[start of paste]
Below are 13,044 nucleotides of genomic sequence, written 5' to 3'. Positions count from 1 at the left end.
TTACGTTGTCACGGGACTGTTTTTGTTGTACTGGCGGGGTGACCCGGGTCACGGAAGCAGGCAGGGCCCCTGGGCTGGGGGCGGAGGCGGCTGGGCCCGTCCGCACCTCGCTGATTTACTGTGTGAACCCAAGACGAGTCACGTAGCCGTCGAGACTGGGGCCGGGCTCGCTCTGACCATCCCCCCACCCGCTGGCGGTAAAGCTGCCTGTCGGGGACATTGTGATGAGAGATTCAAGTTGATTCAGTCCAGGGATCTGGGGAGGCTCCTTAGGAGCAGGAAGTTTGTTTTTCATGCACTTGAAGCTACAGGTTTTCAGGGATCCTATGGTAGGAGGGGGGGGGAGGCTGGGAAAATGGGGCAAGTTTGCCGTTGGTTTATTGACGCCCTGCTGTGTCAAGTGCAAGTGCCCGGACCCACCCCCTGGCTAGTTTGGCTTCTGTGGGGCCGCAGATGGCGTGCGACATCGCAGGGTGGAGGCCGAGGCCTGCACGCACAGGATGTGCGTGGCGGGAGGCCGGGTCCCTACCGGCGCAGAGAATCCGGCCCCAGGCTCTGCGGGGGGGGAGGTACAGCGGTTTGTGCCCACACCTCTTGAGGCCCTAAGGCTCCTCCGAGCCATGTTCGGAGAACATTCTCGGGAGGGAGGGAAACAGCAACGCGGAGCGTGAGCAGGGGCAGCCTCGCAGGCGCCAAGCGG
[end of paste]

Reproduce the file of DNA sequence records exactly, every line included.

Below are 13,044 nucleotides of genomic sequence, written 5' to 3'. Positions count from 1 at the left end.
TTACGTTGTCACGGGACTGTTTTTGTTGTACTGGCGGGGTGACCCGGGTCACGGAAGCAGGCAGGGCCCCTGGGCTGGGGGCGGAGGCGGCTGGGCCCGTCCGCACCTCGCTGATTTACTGTGTGAACCCAAGACGAGTCACGTAGCCGTCGAGACTGGGGCCGGGCTCGCTCTGACCATCCCCCCACCCGCTGGCGGTAAAGCTGCCTGTCGGGGACATTGTGATGAGAGATTCAAGTTGATTCAGTCCAGGGATCTGGGGAGGCTCCTTAGGAGCAGGAAGTTTGTTTTTCATGCACTTGAAGCTACAGGTTTTCAGGGATCCTATGGTAGGAGGGGGGGGGAGGCTGGGAAAATGGGGCAAGTTTGCCGTTGGTTTATTGACGCCCTGCTGTGTCAAGTGCAAGTGCCCGGACCCACCCCCTGGCTAGTTTGGCTTCTGTGGGGCCGCAGATGGCGTGCGACATCGCAGGGTGGAGGCCGAGGCCTGCACGCACAGGATGTGCGTGGCGGGAGGCCGGGTCCCTACCGGCGCAGAGAATCCGGCCCCAGGCTCTGCGGGGGGGGAGGTACAGCGGTTTGTGCCCACACCTCTTGAGGCCCTAAGGCTCCTCCGAGCCATGTTCGGAGAACATTCTCGGGAGGGAGGGAAACAGCAACGCGGAGCGTGAGCAGGGGCAGCCTCGCAGGCGCCAAGCGG